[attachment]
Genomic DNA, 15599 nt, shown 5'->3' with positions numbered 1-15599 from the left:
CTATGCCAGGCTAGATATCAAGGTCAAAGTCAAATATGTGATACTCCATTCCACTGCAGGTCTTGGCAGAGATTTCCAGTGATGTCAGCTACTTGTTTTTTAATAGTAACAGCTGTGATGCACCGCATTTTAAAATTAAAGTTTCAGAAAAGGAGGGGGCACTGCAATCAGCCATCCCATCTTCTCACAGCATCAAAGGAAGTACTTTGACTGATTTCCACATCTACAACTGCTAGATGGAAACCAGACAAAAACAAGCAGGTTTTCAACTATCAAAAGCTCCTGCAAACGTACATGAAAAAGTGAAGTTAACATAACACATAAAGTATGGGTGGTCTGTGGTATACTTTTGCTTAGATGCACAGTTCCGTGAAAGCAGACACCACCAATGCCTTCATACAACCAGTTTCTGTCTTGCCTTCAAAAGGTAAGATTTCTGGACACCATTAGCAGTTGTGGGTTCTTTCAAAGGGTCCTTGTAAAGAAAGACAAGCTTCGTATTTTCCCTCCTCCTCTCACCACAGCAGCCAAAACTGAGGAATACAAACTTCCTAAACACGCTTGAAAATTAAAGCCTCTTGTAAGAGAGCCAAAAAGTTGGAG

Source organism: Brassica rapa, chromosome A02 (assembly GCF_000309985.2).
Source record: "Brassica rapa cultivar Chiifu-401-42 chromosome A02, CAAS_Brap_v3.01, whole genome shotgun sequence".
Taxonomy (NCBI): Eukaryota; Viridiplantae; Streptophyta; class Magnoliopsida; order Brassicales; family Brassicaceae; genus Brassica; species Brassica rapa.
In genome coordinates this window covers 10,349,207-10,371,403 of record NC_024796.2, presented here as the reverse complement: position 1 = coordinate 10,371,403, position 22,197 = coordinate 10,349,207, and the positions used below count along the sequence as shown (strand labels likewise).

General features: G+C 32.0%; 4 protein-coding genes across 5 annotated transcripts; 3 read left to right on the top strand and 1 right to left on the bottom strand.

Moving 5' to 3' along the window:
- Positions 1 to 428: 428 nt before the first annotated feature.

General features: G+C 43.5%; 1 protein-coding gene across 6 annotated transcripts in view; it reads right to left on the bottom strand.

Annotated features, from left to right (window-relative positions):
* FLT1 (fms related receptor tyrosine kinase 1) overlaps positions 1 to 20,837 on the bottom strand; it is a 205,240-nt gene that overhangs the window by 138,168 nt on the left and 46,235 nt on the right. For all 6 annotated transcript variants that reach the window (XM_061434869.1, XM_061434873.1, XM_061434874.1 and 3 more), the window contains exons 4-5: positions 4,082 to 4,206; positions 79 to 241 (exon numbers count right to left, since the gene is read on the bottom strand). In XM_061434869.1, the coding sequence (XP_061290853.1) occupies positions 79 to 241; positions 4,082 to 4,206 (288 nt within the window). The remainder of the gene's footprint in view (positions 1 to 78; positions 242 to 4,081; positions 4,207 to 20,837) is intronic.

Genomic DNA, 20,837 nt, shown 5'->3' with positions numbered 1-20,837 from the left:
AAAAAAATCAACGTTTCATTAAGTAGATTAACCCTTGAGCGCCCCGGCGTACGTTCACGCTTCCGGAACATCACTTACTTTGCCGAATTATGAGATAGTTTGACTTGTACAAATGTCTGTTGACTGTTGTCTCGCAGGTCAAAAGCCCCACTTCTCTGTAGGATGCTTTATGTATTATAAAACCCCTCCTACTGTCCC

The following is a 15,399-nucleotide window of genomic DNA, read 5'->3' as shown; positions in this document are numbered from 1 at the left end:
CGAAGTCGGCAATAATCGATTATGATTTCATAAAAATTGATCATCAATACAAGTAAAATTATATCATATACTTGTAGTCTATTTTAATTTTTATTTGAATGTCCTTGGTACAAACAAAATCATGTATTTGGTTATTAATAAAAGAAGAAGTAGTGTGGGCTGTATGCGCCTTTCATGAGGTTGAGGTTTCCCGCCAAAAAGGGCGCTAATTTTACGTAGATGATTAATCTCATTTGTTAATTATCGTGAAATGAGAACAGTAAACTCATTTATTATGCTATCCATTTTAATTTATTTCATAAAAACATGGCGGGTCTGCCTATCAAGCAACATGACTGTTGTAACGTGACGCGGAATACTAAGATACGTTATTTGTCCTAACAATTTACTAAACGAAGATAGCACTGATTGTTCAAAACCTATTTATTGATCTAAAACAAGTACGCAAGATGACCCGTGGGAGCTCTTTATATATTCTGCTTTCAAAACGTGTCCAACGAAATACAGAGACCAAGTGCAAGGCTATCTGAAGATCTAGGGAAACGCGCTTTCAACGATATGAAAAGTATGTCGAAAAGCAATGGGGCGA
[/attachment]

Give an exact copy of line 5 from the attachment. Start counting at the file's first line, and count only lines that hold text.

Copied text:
Taxonomy (NCBI): Eukaryota; Viridiplantae; Streptophyta; class Magnoliopsida; order Brassicales; family Brassicaceae; genus Brassica; species Brassica rapa.